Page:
MVB to James Monroe, 22 January 1815

MVB to James Monroe, 22 January 1815



The court for the Trial of Genl Wilkinson met at Troy on the 16th. Instant, pursuant to an adjournment on which I apprised you.

I appeared before them, produced my letter of appointment and claimed to conduct the prosecution in pursuance of it. Genl. Wilkinson objected to my appointment on the gen general ground of want of authority of the President to make it & to my surprise the court sustained his objection.

The army Judge advocate (a very worthy & discreet young gentleman) will apprise you of the points urged in support of the objection. For myself, I ha[d] not then nor have I now a single doubt as to the correctness & legality of the course pursued by goverment on the subject.

All further connection on my part being thus cut off, excuse me for troubling you with a remark on the subject of the compensation I ought to receive from goverment for the services rendered which I cheerfully submit to your decission without any precise claim on ^by^ me <illegible>.

I received the appointment during the session of our circuit court & but a few days before the commencement of the term of our Supreme court, at which I had several interesting causes noticed for argument. Had it been sent earlier, while I duly appreciated the compliment paid me by it ^& felt gratifyed^ in being a second time selected for this <on> <a> similar purpose, still the pressure of my business would have induced me to decline it, but supposing that <the> goverment deemed it important that the prosecution should in that manner be conducted & sensible that my declining it would (on account of the shortness of the time) have produced embarassment I felt it to be my duty to accept it. The consequence was that I had to submit to considerable inconvenience to prevail on adverse counsel & parties to postpone some causes & ^to^ employ new counsel to attend to others. This done I proceeded to Utica, & appeared before the court there, after my return I spent a week at utica Albany in obtaining the necessary information, preparing new specifications, preparing the cause for trial & making myself acquainted with its merits. The succeeding week I repaired to Troy where on the seccond day of court I received my discharge in the manner I have stated & which to say the least of it was not very palatable.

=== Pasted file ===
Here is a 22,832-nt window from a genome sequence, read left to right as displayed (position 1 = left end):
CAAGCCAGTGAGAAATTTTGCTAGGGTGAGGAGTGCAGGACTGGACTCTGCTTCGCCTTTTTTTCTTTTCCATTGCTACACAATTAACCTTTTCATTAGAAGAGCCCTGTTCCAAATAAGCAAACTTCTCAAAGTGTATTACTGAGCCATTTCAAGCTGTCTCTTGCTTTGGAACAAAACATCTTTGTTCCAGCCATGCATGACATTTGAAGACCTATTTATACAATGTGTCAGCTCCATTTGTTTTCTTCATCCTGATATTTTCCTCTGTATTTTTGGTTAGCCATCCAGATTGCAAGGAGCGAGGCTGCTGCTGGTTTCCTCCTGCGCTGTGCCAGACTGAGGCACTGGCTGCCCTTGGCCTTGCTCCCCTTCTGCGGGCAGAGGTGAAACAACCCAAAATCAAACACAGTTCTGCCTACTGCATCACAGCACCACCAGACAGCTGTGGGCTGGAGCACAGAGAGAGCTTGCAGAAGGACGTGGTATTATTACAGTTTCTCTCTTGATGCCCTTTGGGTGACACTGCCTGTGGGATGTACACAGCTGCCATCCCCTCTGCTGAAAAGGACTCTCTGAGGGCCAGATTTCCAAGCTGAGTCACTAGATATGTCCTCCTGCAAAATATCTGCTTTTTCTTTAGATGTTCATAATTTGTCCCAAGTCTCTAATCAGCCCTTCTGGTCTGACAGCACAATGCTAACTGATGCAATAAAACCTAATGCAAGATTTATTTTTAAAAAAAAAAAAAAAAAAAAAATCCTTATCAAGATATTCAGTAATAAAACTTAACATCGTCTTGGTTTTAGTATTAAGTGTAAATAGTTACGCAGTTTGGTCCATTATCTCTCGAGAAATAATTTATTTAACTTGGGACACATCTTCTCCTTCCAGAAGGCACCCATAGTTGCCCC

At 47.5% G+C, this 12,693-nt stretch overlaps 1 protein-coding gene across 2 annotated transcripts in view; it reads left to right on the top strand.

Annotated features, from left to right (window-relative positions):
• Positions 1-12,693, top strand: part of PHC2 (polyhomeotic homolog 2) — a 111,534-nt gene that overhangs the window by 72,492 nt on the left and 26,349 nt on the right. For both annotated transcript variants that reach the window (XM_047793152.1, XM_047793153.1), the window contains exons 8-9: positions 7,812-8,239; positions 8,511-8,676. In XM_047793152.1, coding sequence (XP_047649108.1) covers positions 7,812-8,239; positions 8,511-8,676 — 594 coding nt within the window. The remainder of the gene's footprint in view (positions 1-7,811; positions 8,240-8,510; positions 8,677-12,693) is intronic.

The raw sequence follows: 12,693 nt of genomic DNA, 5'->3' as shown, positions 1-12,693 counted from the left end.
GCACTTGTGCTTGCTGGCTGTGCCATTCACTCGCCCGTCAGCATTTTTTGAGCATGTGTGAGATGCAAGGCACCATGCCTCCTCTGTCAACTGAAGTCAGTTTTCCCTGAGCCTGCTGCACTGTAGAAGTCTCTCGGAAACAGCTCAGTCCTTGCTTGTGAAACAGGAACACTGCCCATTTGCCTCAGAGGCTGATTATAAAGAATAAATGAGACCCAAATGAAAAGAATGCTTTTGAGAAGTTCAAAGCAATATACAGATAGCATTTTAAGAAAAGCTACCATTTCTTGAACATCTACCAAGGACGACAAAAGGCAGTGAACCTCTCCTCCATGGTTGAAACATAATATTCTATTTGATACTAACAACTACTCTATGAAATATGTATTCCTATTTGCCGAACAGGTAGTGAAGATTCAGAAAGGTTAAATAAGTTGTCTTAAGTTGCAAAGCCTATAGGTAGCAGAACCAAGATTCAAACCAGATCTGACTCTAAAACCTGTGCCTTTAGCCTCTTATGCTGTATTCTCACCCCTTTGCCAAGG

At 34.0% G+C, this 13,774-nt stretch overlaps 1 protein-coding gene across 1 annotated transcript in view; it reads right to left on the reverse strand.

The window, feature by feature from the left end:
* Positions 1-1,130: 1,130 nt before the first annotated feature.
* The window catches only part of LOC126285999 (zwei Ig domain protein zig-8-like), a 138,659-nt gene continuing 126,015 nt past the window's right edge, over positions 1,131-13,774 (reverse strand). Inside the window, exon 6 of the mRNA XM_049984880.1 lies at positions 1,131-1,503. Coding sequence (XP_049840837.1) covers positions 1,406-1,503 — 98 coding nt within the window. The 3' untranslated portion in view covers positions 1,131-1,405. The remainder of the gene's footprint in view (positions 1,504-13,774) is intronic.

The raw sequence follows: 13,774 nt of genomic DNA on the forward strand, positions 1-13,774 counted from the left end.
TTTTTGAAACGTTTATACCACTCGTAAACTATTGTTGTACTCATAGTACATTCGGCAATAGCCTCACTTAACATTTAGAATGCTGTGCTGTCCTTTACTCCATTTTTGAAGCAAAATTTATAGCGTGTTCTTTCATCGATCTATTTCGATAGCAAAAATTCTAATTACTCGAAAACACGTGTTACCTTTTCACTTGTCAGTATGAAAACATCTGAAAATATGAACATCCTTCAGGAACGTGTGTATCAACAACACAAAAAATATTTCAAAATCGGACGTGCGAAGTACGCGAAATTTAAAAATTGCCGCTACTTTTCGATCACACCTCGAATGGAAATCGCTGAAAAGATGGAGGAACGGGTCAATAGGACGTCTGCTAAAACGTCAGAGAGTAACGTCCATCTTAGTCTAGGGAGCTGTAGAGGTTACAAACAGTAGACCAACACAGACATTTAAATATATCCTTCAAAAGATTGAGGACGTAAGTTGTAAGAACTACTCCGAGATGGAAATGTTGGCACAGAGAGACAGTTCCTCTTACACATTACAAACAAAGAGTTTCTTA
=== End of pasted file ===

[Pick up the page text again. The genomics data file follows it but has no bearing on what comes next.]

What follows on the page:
You will decide Sir, to what extent the termination of my duties under the circumstances ought to diminish my claim for compensation from what it would other wise have been.

With Sentiments of

Respect & Esteem your

obedt. Servt



Hudson 22d January 1815

M. Van Buren Esqr

Relative to his dismissal

in the performance of the

duties of Judge Advocate

in the Cause of Genl.

Wilkinson—wishes the

compensation decided by

by the Sec of War.



Jany 22nd 1815

Mr. Van Buren

General Wilkinson's

Court Martial

Editorial Process Complete